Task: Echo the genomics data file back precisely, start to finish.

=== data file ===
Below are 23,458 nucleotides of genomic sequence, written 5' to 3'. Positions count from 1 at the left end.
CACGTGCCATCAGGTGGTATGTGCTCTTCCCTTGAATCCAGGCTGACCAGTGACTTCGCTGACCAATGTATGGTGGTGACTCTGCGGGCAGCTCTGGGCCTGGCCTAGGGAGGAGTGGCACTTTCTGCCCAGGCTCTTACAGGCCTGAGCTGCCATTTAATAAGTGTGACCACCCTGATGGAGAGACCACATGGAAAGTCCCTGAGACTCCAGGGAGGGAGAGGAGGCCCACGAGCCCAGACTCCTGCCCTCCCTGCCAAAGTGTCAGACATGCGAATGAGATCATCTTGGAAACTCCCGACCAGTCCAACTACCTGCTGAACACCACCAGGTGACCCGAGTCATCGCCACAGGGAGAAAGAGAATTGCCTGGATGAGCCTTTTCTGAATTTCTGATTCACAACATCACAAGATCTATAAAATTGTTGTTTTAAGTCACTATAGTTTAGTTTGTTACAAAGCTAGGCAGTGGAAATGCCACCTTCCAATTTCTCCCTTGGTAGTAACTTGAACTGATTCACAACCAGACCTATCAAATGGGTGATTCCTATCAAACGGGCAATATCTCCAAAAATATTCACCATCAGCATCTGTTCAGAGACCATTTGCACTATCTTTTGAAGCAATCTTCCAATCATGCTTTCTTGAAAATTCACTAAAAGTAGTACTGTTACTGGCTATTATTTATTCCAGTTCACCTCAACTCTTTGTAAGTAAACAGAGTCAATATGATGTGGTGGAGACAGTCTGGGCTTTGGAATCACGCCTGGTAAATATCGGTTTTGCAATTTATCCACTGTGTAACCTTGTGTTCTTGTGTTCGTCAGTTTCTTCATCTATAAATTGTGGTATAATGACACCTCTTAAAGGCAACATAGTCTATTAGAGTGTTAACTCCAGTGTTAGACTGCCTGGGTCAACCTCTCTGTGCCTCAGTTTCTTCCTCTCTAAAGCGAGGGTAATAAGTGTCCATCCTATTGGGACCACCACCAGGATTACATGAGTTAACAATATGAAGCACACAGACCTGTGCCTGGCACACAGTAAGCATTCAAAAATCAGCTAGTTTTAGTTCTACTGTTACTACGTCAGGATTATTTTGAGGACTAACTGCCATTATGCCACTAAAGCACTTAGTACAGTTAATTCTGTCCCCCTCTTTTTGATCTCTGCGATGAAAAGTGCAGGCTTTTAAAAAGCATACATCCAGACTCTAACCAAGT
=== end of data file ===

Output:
Below are 23,458 nucleotides of genomic sequence, written 5' to 3'. Positions count from 1 at the left end.
CACGTGCCATCAGGTGGTATGTGCTCTTCCCTTGAATCCAGGCTGACCAGTGACTTCGCTGACCAATGTATGGTGGTGACTCTGCGGGCAGCTCTGGGCCTGGCCTAGGGAGGAGTGGCACTTTCTGCCCAGGCTCTTACAGGCCTGAGCTGCCATTTAATAAGTGTGACCACCCTGATGGAGAGACCACATGGAAAGTCCCTGAGACTCCAGGGAGGGAGAGGAGGCCCACGAGCCCAGACTCCTGCCCTCCCTGCCAAAGTGTCAGACATGCGAATGAGATCATCTTGGAAACTCCCGACCAGTCCAACTACCTGCTGAACACCACCAGGTGACCCGAGTCATCGCCACAGGGAGAAAGAGAATTGCCTGGATGAGCCTTTTCTGAATTTCTGATTCACAACATCACAAGATCTATAAAATTGTTGTTTTAAGTCACTATAGTTTAGTTTGTTACAAAGCTAGGCAGTGGAAATGCCACCTTCCAATTTCTCCCTTGGTAGTAACTTGAACTGATTCACAACCAGACCTATCAAATGGGTGATTCCTATCAAACGGGCAATATCTCCAAAAATATTCACCATCAGCATCTGTTCAGAGACCATTTGCACTATCTTTTGAAGCAATCTTCCAATCATGCTTTCTTGAAAATTCACTAAAAGTAGTACTGTTACTGGCTATTATTTATTCCAGTTCACCTCAACTCTTTGTAAGTAAACAGAGTCAATATGATGTGGTGGAGACAGTCTGGGCTTTGGAATCACGCCTGGTAAATATCGGTTTTGCAATTTATCCACTGTGTAACCTTGTGTTCTTGTGTTCGTCAGTTTCTTCATCTATAAATTGTGGTATAATGACACCTCTTAAAGGCAACATAGTCTATTAGAGTGTTAACTCCAGTGTTAGACTGCCTGGGTCAACCTCTCTGTGCCTCAGTTTCTTCCTCTCTAAAGCGAGGGTAATAAGTGTCCATCCTATTGGGACCACCACCAGGATTACATGAGTTAACAATATGAAGCACACAGACCTGTGCCTGGCACACAGTAAGCATTCAAAAATCAGCTAGTTTTAGTTCTACTGTTACTACGTCAGGATTATTTTGAGGACTAACTGCCATTATGCCACTAAAGCACTTAGTACAGTTAATTCTGTCCCCCTCTTTTTGATCTCTGCGATGAAAAGTGCAGGCTTTTAAAAAGCATACATCCAGACTCTAACCAAGT